For a health worker like her, who has never participated in a mega awareness campaign, coming to the RRE is like a reward for her work. “Earlier, when I worked on my own, I lacked the courage to talk about AIDS. I was very apologetic about my job and no one took me seriously. But after the awareness during the review meetings and through the audio-visual shows in the community, Anita feels much more empowered. “A lot has changed. Now people listen to me and I also have a lot to tell,” Anita says.

At the village level, ASHAs like Anita are the first point of contact for any mother or children in need of healthcare. They track pregnant women in villages and encourage them to get their ante-natal check-ups done. Sometimes they accompany them to the concerned Auxiliary Nurse Midwife (ANM), who immediately motivates them to go for HIV and AIDS screening tests.

ASHAs also keep track of migrant labourers visiting their homes and through the ANMs provide condoms to their wives. “We tell them to convince their husbands to use condoms when they return,” says Shashi Kala, an ANM from ChakhFaiz village in central Bihar.

“It’s very hard to make them understand. They often ask us: why would my man come back with a disease?  What makes you think that he will be cheating on me? Sometimes it gets intense and we have no idea what to do,” adds Kala.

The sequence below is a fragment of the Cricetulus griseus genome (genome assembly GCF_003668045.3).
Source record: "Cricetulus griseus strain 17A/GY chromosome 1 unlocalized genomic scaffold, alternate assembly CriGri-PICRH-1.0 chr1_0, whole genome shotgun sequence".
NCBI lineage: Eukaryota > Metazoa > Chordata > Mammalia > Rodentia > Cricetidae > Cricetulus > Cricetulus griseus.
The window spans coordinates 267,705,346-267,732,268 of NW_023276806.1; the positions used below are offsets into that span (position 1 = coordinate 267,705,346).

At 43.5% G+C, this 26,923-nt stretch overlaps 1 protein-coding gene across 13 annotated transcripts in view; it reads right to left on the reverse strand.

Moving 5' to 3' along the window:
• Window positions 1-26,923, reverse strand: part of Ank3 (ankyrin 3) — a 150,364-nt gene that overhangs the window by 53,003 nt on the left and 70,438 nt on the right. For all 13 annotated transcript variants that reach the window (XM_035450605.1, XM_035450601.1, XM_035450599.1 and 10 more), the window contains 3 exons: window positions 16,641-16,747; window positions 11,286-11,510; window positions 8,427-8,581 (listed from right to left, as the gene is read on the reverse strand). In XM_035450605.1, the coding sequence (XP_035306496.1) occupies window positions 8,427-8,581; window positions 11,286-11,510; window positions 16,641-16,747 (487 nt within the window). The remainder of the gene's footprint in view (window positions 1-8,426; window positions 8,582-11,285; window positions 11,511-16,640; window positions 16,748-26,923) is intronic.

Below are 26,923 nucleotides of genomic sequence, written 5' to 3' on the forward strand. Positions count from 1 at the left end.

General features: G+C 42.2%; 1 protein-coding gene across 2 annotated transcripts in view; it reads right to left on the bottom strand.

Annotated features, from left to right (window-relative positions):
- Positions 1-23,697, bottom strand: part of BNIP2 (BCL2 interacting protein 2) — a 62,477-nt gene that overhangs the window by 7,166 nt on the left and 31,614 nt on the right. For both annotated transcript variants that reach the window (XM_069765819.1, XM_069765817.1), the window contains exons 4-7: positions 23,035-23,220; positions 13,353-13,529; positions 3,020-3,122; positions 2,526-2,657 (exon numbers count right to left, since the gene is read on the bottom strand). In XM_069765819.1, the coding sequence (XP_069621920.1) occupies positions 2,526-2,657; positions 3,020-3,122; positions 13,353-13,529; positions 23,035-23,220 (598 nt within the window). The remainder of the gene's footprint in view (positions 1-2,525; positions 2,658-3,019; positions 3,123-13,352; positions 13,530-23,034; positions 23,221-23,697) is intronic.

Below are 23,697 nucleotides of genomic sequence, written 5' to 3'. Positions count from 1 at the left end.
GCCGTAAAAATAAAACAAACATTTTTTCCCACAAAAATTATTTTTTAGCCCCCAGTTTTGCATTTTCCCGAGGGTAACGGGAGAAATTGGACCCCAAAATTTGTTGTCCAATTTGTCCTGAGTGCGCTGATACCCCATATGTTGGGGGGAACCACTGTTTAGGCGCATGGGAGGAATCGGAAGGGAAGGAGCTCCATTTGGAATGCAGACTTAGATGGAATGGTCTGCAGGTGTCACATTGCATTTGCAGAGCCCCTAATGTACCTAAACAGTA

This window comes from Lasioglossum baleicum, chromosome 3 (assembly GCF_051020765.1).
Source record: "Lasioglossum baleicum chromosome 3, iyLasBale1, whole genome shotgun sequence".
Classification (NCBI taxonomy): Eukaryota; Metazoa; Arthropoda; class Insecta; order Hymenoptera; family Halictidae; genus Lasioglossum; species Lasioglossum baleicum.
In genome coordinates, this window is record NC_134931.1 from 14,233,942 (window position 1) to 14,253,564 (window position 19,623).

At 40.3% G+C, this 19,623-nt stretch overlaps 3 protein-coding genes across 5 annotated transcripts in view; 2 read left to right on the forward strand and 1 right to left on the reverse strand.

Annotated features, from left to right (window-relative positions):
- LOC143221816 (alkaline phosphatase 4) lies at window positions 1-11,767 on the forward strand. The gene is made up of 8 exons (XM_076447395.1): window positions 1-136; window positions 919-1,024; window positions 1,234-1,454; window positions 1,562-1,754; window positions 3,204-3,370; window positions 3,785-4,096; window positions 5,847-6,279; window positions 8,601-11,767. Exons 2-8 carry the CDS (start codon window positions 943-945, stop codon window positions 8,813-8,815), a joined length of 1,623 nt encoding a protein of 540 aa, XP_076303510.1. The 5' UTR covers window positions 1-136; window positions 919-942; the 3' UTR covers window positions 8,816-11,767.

Thanks to her visit to the Red Ribbon Express, Kala feels she is in a better position to answer most of the questions she faces in the field.
“It is important to dispel fear and advice people what to do. HIV and AIDS is no longer a deadly disease. AIDS has become a chronic disease like diabetes, blood pressure. There is no cure for HIV but you can control it with drugs. If you tell this to people, they will not fear, feel traumatised or ashamed about it and will seek treatment,” says Kala.

“Frontline rural healthcare workers like Kala have now become important cogs to tackle HIV and AIDS in the country and are helping the Government to increase the demand for HIV screening,” states Aradhana Kumari, Assistant Director, Documentation and Publication at Bihar State AIDS Control Society (BSACS). “They have a deep reach in the villages. Without them it is very difficult to track and refer pregnant women for HIV testing.”

UNICEF is working closely with BSACS to strengthen focus on preventing Parent to Child transmission. The first step for this is to ensure HIV screening of every pregnant woman during routine ante-natal check-ups (ANC).  “UNICEF’s advocacy with BSACS has led to mainstreaming this in Vaishali district with encouraging results. “As of August 2012, out of 3934 pregnant women, 3288 were referred by the front line workers and 1979 pregnant women have undergone HIV screening,” shares Yameen Mazumder, UNICEF Bihar Chief.

An increasing focus is on involving elected representatives in the village – mukhiya and ward-members and adolescents in spreading HIV-AIDS awareness. Around 4,000 adolescent girls of school-based forums (Meena manch) in Vaishali district have also participated in workshop to learn about ways of transmission and prevention.

Before the Red Ribbon Express chugged away from Patna Railway Junction, 543 people were tested for HIV and AIDS. Three were diagnosed as positive.